Building Trade Union Solidarity

One cannot speak of the effectiveness of trade unions without the ingredient of solidarity. Trade unions exist as a result of solidarity and over the centuries have nurtured seeds of solidarity internally and externally and promoted solidarity at national, regional and international levels in order to change unfair polices and influence positive change for the working class. Through acts of solidarity trade unions have formed a force great enough to build supportive government and to dismantle government that was oppressive all in the defence and for the workers plight.

Wikipedia defines solidarity as “Unity; unities of interest, standards and sympathies.” Another source defines it as an action to take sides with a group of persons who are being oppressed by a greater power. That greater power sometimes take the form of an employer, Government or system designed to exploit the weak for their private interest.

At one time, it would appear that employees had no choices, no rights and weapon to fight against the mighty employer, until the trade union movement.

The cause of the trade union is premised on the struggle for justice, for fair working conditions and for building a society that lifts people to their full potential. Trade unions main strategy for their very existence and effectiveness is their ability to be innovative and to come together to pursue common goals and interest.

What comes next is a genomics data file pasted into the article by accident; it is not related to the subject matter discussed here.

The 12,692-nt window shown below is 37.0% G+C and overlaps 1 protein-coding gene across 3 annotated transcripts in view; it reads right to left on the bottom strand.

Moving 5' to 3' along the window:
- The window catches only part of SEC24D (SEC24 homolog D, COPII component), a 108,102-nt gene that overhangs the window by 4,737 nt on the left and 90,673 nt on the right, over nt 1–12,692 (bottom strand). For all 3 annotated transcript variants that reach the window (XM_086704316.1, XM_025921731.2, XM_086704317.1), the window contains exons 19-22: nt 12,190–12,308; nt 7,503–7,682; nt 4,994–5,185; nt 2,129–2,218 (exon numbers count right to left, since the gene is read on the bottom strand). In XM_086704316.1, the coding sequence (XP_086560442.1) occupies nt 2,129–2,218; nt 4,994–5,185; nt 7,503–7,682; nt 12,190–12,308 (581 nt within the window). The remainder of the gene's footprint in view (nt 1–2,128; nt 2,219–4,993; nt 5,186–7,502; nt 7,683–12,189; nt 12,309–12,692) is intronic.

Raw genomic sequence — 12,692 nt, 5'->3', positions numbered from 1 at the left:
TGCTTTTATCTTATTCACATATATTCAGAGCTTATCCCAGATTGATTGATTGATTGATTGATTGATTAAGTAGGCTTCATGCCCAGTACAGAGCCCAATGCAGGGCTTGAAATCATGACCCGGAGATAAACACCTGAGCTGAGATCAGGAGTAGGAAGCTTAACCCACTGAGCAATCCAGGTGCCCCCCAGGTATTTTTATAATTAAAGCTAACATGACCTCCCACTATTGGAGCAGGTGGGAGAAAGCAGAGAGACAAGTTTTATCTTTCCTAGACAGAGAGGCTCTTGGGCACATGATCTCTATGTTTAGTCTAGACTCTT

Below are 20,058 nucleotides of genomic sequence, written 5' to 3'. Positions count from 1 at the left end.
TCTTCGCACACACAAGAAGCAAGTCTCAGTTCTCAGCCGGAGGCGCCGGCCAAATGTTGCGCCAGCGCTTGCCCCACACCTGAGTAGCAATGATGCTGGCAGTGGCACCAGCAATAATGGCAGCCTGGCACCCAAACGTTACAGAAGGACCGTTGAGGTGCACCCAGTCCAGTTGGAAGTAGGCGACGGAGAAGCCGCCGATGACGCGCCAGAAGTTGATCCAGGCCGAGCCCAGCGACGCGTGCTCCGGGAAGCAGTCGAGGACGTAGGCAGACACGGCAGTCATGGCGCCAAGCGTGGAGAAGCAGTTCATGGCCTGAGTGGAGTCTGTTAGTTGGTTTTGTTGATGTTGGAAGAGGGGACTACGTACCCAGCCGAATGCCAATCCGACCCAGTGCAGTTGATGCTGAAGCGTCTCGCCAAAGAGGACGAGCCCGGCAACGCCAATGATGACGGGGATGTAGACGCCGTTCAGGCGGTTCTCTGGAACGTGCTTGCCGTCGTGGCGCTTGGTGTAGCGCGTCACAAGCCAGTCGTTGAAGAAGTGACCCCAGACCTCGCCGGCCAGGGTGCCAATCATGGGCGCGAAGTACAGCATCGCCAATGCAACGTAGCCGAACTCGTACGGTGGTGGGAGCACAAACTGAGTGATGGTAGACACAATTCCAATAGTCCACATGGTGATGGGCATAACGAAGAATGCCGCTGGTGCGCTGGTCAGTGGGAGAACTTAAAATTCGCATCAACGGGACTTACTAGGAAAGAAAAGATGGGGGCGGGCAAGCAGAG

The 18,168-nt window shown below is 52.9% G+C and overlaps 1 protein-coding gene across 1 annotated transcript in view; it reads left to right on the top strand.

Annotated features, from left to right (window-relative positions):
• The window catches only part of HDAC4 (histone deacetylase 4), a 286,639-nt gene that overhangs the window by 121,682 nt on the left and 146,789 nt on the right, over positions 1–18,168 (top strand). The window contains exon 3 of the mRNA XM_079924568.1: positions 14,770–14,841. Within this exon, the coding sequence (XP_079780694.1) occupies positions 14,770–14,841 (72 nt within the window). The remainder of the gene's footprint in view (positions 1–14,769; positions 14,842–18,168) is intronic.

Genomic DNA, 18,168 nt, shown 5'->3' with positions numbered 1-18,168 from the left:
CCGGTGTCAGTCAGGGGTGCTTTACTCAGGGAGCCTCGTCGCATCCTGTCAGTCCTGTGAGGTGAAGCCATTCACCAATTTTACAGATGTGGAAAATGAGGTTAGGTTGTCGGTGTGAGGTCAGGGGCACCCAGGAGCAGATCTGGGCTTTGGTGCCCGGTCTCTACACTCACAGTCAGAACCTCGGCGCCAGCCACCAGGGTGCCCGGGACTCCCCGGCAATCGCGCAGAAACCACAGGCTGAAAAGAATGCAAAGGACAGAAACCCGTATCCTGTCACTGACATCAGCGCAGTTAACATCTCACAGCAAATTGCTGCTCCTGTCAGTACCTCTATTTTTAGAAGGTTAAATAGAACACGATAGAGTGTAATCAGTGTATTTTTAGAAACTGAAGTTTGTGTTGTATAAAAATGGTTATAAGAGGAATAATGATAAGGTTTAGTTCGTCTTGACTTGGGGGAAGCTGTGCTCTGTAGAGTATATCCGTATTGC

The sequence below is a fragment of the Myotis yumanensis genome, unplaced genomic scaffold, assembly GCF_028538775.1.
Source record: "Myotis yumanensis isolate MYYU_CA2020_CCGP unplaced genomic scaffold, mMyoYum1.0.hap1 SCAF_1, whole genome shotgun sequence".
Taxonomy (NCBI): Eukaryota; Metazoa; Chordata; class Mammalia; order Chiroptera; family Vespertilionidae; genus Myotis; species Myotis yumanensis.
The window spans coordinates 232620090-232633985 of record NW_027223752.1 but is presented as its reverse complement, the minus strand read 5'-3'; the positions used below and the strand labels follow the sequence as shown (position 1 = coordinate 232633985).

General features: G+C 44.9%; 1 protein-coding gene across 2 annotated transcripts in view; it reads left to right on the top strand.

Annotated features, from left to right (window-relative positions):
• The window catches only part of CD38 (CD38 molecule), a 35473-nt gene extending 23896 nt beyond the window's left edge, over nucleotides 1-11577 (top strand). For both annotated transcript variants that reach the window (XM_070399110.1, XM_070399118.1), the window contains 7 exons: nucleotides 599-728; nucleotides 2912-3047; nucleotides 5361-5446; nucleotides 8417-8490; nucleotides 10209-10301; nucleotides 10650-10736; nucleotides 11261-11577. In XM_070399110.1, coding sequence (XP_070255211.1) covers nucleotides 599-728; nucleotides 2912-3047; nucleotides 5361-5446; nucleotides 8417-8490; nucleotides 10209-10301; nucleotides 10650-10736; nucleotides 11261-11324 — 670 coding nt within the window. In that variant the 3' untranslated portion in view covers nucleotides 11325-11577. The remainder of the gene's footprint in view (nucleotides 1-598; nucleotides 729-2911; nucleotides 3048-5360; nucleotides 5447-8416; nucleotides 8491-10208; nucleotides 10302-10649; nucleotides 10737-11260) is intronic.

How then can trade unions build solidarity for greater results?

I believe that this can be achieved when trade unions are SOLID:

  1. Seek new innovative ways to serve and inspire the membership
  2. One common vision and sense of purpose must drive the Union or Association
  3. Leave no member/affiliate behind, “my cause is your cause” as a primary mantra 
  4. Invest and remain well-resourced to finance all aspects of the Unions Plan
  5. Develop policies, programmes, strategies and campaigns to meet new challenges.

The Caribbean Congress of Labour CCL and the Caribbean Public Services Association (CPSA) have provided platforms for building trade union solidarity. There have been countless acts of solidarity within the CPSA that have produced concrete results of positive change for its affiliates. An act of solidarity with the CSA of Montserrat in 2012 influenced the British Government and Local Executive to reconsider aspects of the Public Administration Bill that would adversely affect public officers. Therefore beyond collective acts of protest and demonstrations, trade unions can leverage their regional and international linkages to form a chain of strength that can change policies, improve lives and positively alter the course of history. Solidarity forever!

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